Chinese companies made a big purchase of U.S. soybeans(worth $180 m) on Wednesday December 12, a sign that the biggest buyer of U.S. soybeans is turning back to the market that had suffered from disruption for several months due to the ongoing trade spat between the two sides.

The purchase came 11 days after the Xi-Trump meeting during sidelines of the G20 summit in Buenos Aries on December 1. The two leaders agreed on a truce that would delay additional US tariff on $200 bn worth of Chinese products that was originally planned to take effect on Jan.1, 2019. China is said to have promised to make “substantial” purchases of U.S. agricultural goods.

Soybeans of Luverne - China Resumes Purchase of U.S. Soybeans

Soybeans are harvested south of Luverne

Photo/IC

“This is obviously positive news for our growers and for US-China trade relations,” said Jim Sutter, CEO of the US Soybean Export Council.

U.S. soybeans futures hit their close to five-month high since early August, a continued rising trend happened just shortly after the Xi-Trump meeting.

The two sides had conducted dialogues during the meeting, and later there was a telephone exchange among Chinese Vice-Premier Liu He, US Treasury Secretary Steven Mnuchin and US Trade Representative Robert Lighthizer. Trump described the call as “very productive”.

The Chinese buyers are Sinograin and COFCO, according to Reuters.

U.S. sellers are said to include Cargill Inc, the Louis Dreyfus Co and CHS Inc.

The U.S. has a record high level of soybean stocks this year, according to a monthly report released on Tuesday December 11 by the US Department of Agriculture, whose estimate of U.S. soybean stocks for the 2018/19 marketing year hits about 955 million bushels.

What has made this worse is that China, who has been buying almost 60 percent of all U.S. soybean exports, turned to Brazil and Argentina during the 2018 trade war.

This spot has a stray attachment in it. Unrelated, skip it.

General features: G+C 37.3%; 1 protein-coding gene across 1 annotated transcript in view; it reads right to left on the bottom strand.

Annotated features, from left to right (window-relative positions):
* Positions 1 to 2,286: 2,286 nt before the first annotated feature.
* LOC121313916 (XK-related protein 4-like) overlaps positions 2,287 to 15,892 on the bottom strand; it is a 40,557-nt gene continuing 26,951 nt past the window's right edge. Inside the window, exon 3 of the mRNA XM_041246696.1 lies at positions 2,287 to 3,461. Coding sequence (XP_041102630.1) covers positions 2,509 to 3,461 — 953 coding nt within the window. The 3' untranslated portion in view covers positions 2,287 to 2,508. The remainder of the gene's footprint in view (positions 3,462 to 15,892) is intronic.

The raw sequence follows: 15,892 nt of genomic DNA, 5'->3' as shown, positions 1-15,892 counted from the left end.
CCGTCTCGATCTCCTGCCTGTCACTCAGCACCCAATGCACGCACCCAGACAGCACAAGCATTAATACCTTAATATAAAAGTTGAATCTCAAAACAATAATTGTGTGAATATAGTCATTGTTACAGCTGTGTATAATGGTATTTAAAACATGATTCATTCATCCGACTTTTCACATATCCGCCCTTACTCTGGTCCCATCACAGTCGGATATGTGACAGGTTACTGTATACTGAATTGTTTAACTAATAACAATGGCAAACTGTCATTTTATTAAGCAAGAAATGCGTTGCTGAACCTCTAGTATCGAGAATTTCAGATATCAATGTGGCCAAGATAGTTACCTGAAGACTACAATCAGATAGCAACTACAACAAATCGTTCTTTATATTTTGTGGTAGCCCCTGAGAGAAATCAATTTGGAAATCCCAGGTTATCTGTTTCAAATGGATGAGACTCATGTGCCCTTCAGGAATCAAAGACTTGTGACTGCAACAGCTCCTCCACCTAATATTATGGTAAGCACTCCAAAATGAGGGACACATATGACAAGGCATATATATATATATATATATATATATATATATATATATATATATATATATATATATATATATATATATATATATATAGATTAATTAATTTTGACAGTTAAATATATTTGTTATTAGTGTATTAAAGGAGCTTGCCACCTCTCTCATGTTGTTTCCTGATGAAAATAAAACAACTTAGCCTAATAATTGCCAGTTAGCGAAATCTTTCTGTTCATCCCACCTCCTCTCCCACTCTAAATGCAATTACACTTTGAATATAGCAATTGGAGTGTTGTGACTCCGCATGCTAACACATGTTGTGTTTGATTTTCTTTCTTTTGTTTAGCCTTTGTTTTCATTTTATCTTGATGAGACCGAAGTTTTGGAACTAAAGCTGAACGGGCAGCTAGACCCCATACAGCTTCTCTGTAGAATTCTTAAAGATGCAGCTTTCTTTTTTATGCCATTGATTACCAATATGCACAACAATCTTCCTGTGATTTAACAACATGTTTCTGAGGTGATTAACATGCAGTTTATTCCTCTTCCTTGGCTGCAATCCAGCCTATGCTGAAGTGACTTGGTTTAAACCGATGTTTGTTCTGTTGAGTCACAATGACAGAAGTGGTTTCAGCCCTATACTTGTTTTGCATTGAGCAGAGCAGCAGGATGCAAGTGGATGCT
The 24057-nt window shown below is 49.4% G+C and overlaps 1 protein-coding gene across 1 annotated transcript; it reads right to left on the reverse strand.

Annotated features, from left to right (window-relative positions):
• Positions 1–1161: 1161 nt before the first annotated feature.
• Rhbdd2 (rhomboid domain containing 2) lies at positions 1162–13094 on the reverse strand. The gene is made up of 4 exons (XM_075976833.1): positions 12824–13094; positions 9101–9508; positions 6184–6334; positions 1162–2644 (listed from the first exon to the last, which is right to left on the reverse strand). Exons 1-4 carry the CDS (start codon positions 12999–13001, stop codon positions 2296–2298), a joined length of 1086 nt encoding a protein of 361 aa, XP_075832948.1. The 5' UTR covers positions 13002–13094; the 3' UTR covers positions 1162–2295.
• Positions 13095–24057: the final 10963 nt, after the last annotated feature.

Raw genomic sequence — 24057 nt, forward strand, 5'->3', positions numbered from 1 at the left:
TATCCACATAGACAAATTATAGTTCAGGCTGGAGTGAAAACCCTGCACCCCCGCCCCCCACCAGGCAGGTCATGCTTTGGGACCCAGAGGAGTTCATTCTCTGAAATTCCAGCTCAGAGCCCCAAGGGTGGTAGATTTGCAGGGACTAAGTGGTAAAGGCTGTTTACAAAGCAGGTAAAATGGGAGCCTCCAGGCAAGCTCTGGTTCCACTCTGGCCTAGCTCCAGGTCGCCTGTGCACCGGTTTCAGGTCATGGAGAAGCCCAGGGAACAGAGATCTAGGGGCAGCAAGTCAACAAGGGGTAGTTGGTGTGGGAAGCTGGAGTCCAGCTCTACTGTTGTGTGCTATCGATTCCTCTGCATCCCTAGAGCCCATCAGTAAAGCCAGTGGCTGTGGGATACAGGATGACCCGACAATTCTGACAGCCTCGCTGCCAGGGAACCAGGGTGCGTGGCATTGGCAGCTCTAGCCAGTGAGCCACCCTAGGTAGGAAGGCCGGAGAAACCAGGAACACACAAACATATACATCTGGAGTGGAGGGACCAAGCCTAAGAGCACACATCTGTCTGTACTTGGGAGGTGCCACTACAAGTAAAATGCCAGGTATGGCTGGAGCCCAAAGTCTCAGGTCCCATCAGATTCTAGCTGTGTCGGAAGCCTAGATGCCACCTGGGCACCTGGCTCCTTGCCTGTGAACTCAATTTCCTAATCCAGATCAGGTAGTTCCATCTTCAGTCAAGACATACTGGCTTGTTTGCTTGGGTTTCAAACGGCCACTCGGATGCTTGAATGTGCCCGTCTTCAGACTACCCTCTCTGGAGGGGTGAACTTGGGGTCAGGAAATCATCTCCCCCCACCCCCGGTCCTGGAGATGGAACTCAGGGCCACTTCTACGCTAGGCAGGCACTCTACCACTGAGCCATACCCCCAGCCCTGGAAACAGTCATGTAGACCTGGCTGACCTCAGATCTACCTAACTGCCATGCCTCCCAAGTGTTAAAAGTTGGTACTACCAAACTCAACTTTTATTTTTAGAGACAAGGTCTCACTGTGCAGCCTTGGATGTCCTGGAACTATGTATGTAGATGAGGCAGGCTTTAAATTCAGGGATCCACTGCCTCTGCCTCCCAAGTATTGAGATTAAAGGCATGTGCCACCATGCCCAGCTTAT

Over the past years, U.S. soybeans dominated Chinese imports during December to February, when the traders shipped new crop supplies before  rivals in the South American bring their harvest to the export pipeline, however, this pattern has been shifted by the China-US trade dispute.

Read Also: China Doesn’t Import U.S. Soybeans, Argentina Becomes a New Big Buyer

However, even if China’s purchases resume, the additional demand may not do much for prices, as world supplies are expected to close the marketing year of 2018 at an all-time high, said Bryce Knorr, senior market analyst at Farm Futures.

In addition, according to truce measures between the two countries, China will suspend tariffs levied on US-made vehicles and auto parts for 3 months, say, from Jan.1 to March 31. This concrete measure will postpone tariffs of 25 per cent on 144 taxable items and tariffs of 5 per cent on 67 items.

The measure is expected to boost imports of some items needed by the market, and help to satisfy households’ demand, according to the State Council’s Tariff Commission Office.

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